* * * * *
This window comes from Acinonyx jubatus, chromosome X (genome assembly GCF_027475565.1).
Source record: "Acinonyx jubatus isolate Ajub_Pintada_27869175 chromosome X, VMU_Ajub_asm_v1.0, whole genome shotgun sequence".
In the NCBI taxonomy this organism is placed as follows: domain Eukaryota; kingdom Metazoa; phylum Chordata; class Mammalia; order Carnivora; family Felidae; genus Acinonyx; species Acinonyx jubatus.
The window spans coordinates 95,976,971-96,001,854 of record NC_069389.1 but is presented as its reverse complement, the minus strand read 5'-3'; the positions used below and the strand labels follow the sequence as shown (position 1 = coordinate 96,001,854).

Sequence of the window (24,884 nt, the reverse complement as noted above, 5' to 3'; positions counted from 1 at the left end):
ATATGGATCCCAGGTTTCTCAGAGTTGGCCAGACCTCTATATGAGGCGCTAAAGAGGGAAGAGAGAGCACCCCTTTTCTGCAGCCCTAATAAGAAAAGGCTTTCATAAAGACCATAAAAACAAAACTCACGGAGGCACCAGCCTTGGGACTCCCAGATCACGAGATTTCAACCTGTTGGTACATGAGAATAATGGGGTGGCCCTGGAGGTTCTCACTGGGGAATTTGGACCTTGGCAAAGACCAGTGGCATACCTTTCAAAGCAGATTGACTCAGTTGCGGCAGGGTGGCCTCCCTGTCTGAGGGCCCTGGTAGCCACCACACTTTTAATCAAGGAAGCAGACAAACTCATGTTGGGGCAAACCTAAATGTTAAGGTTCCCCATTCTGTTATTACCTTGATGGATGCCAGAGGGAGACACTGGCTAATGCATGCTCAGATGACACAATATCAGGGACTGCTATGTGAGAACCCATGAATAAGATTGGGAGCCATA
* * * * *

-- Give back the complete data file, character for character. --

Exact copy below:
This window comes from Acinonyx jubatus, chromosome X (genome assembly GCF_027475565.1).
Source record: "Acinonyx jubatus isolate Ajub_Pintada_27869175 chromosome X, VMU_Ajub_asm_v1.0, whole genome shotgun sequence".
In the NCBI taxonomy this organism is placed as follows: domain Eukaryota; kingdom Metazoa; phylum Chordata; class Mammalia; order Carnivora; family Felidae; genus Acinonyx; species Acinonyx jubatus.
The window spans coordinates 95,976,971-96,001,854 of record NC_069389.1 but is presented as its reverse complement, the minus strand read 5'-3'; the positions used below and the strand labels follow the sequence as shown (position 1 = coordinate 96,001,854).

Sequence of the window (24,884 nt, the reverse complement as noted above, 5' to 3'; positions counted from 1 at the left end):
ATATGGATCCCAGGTTTCTCAGAGTTGGCCAGACCTCTATATGAGGCGCTAAAGAGGGAAGAGAGAGCACCCCTTTTCTGCAGCCCTAATAAGAAAAGGCTTTCATAAAGACCATAAAAACAAAACTCACGGAGGCACCAGCCTTGGGACTCCCAGATCACGAGATTTCAACCTGTTGGTACATGAGAATAATGGGGTGGCCCTGGAGGTTCTCACTGGGGAATTTGGACCTTGGCAAAGACCAGTGGCATACCTTTCAAAGCAGATTGACTCAGTTGCGGCAGGGTGGCCTCCCTGTCTGAGGGCCCTGGTAGCCACCACACTTTTAATCAAGGAAGCAGACAAACTCATGTTGGGGCAAACCTAAATGTTAAGGTTCCCCATTCTGTTATTACCTTGATGGATGCCAGAGGGAGACACTGGCTAATGCATGCTCAGATGACACAATATCAGGGACTGCTATGTGAGAACCCATGAATAAGATTGGGAGCCATA